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Post Info TOPIC: Dating Luke-Acts: Early, Middle, or Late?


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Dating Luke-Acts: Early, Middle, or Late?
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Dating Luke-Acts: Early, Middle, or Late?

The academic debate over the dating of the composite New Testament writing, Luke-Acts, is a complex one with a long history among biblical scholars and historians. Joseph Tyson has an exceptionally clear and balanced presentation of the various arguments for an early (early 60s CE in Paul’s lifetime), intermediate (80-90 CE) and a late date (110-120), “When and Why Was the Acts of the Apostles Written?” over at BibleInterp.com. You won’t want to miss this one.

Marcion Disputes with the Apostle John

Marcion Disputes with the Apostle John

What makes Tyson’s essay stand out in my view is that he does not focus on the usual concern that an early date is “conservative” position and thus supports the authenticity or accuracy of the work, whereas a “late” date is a “liberal” view, favored by those who put little historical stock in the account of the author, either of the Gospel of or the writing we call Acts of the Apostles. Tyson shows that this issue should not be central. Rather we should be interested more in the historical context that the author appears to address. It is the case that the rise and development of the teaching of Marcion, often ignored by students of the New Testament, provides a meaningful historical context to which the author of Luke-Acts most likely responds.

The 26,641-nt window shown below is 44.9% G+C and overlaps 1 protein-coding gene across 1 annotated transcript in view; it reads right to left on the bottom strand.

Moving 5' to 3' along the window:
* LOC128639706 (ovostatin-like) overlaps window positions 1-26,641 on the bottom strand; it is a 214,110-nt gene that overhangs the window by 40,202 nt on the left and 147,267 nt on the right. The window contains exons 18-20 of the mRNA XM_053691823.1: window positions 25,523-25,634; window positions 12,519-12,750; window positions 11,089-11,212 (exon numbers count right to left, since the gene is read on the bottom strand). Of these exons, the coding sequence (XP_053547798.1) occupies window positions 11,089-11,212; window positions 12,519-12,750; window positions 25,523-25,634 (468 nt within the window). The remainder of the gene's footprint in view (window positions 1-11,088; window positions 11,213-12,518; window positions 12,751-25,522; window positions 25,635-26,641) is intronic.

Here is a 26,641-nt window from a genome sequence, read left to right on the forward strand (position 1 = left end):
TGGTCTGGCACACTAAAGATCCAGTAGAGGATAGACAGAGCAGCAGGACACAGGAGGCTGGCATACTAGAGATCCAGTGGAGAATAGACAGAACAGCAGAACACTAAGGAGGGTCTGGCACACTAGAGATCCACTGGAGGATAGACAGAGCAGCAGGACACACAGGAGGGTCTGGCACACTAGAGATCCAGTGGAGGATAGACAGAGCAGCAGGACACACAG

The influence of the Acts of the Apostles in shaping what became the “Master Narrative” of early Christianity can hardly be overestimated.  Of course Acts was only the beginning, as Robert Wilken has so ably shown in his classic work, The Myth of Christian Beginnings, but it was a beginning that continues until our own time to influence all we think about everything “early Christian.” Try imagining “Christian Origins” of the first four decades without Acts in your head and you will see what I mean–but imagine we must. I try to do a bit of this in my book, Paul and JesusThe difference it makes is enormous.

When people think about what happened “after the cross,” more than anything else they have the narrative of the book of Acts in their head. The role of James, the brother of Jesus, is muted. Peter and John become the leading apostles. Paul soon takes over and dominates the story (chapters 9-24 are almost exclusively about Paul). Even the speeches of Peter in the early chapters of Acts are recast in Pauline garb–the so-calledkerygma of the early Church. I remember being so impressed years ago, as a young college student, with C. H. Dodd’s little volume, The Apostolic Preaching and its Development. It was a few years later that I had my world at least cracked, but not yet shattered, by Henry J. Cadbury’s The Making of Luke-Acts, as I realized the author of Acts was simply reflecting common Hellenistic literary conventions in both his narratives and his speech composition, as well as the so-called “We Source” (Acts 16:10–17; 20:5–15; 21:1–18; 27:1– 2). Acts, to be sure, relies on earlier sources, especially the speech attributed to Stephen in Acts 7 that is so closely parallel to Ebionite sources, including so-called “Ascents of James” embedded in the Clementine Recognitions. Nonetheless, as Arthur Droge has so convincingly demonstrated, the world of Acts is the world of the first decades of the 2nd century CE.[1]

  1. Did “Luke” Write Anonymously? Lingering at the Threshold,” in Die Apostelgeschichte im Kontext antiker und frühchristlicher Historiographie, eds., Jörg Frey, Clare K. Rothschild and Jens Schröter (Berlin; New York: Walter de Gruyter, 2009): 495-518 []


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